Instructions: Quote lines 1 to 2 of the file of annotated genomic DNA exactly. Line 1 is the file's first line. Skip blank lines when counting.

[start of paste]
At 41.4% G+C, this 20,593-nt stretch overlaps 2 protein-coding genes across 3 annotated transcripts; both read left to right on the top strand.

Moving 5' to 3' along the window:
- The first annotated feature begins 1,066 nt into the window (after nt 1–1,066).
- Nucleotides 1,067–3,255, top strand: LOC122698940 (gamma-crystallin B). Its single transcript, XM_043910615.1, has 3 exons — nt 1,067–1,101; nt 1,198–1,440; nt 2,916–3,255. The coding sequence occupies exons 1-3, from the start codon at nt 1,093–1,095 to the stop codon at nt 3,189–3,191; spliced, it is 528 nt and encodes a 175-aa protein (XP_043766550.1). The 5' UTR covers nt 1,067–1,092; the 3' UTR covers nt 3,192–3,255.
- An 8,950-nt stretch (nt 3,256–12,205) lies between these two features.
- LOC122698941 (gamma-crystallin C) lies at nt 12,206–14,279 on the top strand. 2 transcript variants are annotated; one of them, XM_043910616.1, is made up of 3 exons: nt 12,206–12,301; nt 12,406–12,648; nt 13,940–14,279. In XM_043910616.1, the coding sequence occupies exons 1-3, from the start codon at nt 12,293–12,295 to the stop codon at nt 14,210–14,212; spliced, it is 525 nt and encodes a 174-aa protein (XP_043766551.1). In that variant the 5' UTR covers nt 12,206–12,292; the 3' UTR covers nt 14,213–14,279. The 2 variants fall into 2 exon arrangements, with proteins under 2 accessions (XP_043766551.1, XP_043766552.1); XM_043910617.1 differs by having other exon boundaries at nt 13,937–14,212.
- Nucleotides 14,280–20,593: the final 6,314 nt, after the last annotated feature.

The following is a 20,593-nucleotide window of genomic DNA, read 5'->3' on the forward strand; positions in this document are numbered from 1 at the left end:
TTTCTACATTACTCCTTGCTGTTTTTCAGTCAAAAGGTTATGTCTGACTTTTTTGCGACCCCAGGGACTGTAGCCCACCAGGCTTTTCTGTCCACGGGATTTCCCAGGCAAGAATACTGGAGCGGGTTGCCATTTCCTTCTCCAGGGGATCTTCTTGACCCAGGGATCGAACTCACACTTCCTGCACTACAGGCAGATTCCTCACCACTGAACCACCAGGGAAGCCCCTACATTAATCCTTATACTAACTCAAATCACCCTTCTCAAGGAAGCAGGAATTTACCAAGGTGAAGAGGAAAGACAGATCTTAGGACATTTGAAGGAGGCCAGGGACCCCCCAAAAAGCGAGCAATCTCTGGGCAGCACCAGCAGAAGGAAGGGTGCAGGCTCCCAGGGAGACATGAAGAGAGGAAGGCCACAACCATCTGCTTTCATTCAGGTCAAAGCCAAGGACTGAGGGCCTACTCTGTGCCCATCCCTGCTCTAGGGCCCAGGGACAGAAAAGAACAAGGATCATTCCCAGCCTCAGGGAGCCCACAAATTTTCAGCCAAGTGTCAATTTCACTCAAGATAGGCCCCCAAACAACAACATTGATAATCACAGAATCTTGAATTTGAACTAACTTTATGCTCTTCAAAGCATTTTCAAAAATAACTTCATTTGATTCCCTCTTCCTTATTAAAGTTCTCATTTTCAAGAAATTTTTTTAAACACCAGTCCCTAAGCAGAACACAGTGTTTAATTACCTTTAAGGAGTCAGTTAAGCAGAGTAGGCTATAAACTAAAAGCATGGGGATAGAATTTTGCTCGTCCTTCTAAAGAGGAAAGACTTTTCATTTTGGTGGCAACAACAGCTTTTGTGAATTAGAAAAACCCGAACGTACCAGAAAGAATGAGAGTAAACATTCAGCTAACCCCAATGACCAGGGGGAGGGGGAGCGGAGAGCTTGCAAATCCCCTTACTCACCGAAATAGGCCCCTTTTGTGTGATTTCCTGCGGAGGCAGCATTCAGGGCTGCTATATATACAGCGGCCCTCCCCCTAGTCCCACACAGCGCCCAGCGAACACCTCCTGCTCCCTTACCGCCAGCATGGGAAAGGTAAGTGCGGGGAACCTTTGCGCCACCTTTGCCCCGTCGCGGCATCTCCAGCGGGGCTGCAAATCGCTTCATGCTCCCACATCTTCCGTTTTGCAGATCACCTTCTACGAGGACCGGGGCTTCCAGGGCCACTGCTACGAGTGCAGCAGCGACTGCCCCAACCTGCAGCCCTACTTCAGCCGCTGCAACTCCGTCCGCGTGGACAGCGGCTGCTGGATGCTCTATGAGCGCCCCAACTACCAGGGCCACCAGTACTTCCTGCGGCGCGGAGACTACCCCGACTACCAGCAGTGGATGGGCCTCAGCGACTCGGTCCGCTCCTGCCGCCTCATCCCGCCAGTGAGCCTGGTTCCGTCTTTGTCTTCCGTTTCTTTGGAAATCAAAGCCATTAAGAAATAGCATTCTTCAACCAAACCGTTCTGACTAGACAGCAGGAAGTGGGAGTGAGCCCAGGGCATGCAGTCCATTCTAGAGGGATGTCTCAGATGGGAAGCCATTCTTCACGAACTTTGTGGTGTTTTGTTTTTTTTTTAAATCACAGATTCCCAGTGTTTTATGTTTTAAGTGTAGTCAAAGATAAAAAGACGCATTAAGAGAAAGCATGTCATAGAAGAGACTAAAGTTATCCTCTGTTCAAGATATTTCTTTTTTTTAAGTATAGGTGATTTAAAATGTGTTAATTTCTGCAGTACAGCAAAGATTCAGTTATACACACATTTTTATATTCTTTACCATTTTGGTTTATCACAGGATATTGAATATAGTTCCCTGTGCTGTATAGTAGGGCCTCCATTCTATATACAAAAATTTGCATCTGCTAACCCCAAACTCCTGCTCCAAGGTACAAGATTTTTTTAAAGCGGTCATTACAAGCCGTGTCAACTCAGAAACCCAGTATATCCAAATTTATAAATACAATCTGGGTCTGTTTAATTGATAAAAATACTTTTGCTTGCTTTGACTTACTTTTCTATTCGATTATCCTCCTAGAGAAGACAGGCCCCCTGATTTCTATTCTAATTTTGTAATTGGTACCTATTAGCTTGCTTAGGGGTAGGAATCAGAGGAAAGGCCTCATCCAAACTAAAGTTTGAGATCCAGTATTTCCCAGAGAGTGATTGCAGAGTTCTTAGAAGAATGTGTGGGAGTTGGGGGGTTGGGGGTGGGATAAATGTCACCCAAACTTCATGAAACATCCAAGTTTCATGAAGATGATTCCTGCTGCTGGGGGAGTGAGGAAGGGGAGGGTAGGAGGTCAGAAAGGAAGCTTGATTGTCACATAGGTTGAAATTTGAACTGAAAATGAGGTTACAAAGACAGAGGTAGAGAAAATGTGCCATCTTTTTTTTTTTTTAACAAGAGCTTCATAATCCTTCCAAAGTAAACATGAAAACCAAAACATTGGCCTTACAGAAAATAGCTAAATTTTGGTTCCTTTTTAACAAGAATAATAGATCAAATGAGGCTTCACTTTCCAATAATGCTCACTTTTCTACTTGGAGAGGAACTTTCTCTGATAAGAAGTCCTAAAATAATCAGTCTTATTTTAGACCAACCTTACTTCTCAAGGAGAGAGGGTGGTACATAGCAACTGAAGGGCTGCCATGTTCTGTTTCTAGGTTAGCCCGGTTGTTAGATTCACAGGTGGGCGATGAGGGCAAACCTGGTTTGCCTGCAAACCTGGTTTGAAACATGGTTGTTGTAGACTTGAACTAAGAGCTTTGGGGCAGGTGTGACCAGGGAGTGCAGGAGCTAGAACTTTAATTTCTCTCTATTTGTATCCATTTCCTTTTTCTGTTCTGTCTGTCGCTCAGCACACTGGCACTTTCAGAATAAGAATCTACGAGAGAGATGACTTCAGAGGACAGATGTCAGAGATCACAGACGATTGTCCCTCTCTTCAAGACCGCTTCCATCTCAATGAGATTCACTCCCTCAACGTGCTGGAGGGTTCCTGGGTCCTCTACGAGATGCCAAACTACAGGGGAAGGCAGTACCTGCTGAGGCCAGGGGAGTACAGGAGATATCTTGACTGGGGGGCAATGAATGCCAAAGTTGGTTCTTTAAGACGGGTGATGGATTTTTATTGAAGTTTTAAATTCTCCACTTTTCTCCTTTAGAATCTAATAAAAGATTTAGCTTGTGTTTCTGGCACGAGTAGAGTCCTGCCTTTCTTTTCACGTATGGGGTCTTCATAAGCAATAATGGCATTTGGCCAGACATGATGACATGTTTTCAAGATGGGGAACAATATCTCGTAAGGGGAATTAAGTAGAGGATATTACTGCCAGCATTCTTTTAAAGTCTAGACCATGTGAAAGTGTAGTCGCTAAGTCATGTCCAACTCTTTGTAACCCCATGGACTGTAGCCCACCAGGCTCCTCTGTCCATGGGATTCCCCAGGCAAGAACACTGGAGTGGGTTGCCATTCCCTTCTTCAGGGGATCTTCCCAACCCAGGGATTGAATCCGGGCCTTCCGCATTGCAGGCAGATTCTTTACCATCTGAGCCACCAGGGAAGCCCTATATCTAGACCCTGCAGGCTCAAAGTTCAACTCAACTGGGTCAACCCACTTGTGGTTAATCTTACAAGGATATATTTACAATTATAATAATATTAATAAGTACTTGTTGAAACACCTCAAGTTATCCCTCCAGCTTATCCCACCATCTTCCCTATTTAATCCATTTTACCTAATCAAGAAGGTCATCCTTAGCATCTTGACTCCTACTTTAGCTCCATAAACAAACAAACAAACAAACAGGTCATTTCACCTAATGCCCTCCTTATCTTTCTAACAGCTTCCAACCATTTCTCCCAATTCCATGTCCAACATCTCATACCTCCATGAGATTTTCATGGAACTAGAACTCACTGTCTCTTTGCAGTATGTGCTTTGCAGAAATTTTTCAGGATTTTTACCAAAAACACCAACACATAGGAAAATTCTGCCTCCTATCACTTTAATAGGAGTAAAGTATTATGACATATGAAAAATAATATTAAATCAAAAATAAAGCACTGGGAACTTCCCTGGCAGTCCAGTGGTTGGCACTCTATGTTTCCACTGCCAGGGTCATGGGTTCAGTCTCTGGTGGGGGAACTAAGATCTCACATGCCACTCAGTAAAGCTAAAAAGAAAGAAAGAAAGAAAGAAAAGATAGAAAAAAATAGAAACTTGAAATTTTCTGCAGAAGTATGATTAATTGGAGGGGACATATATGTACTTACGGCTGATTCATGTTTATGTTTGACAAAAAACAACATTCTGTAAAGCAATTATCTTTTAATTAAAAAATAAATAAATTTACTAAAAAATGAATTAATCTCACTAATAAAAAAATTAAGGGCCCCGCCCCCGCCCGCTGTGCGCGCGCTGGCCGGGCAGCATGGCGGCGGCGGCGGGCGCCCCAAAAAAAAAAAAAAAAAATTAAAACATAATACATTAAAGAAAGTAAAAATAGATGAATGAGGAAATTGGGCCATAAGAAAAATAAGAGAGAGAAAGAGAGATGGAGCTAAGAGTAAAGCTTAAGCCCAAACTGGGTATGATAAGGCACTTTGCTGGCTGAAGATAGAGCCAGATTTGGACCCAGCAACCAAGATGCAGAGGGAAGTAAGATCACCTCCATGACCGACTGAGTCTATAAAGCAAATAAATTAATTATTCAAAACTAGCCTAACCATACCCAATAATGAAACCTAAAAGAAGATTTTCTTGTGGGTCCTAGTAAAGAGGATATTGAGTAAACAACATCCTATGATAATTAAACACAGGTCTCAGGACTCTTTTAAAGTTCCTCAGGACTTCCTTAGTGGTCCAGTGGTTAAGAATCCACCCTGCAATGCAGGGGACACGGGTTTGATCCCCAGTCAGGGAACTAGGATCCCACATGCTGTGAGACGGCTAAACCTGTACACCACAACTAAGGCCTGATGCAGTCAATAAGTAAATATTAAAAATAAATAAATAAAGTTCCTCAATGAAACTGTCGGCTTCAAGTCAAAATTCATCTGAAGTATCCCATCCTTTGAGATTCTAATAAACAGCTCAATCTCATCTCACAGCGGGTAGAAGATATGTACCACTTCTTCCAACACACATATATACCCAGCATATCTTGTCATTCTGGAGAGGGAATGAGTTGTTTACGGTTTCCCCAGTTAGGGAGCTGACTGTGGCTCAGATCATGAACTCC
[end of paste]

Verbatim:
At 41.4% G+C, this 20,593-nt stretch overlaps 2 protein-coding genes across 3 annotated transcripts; both read left to right on the top strand.

Moving 5' to 3' along the window: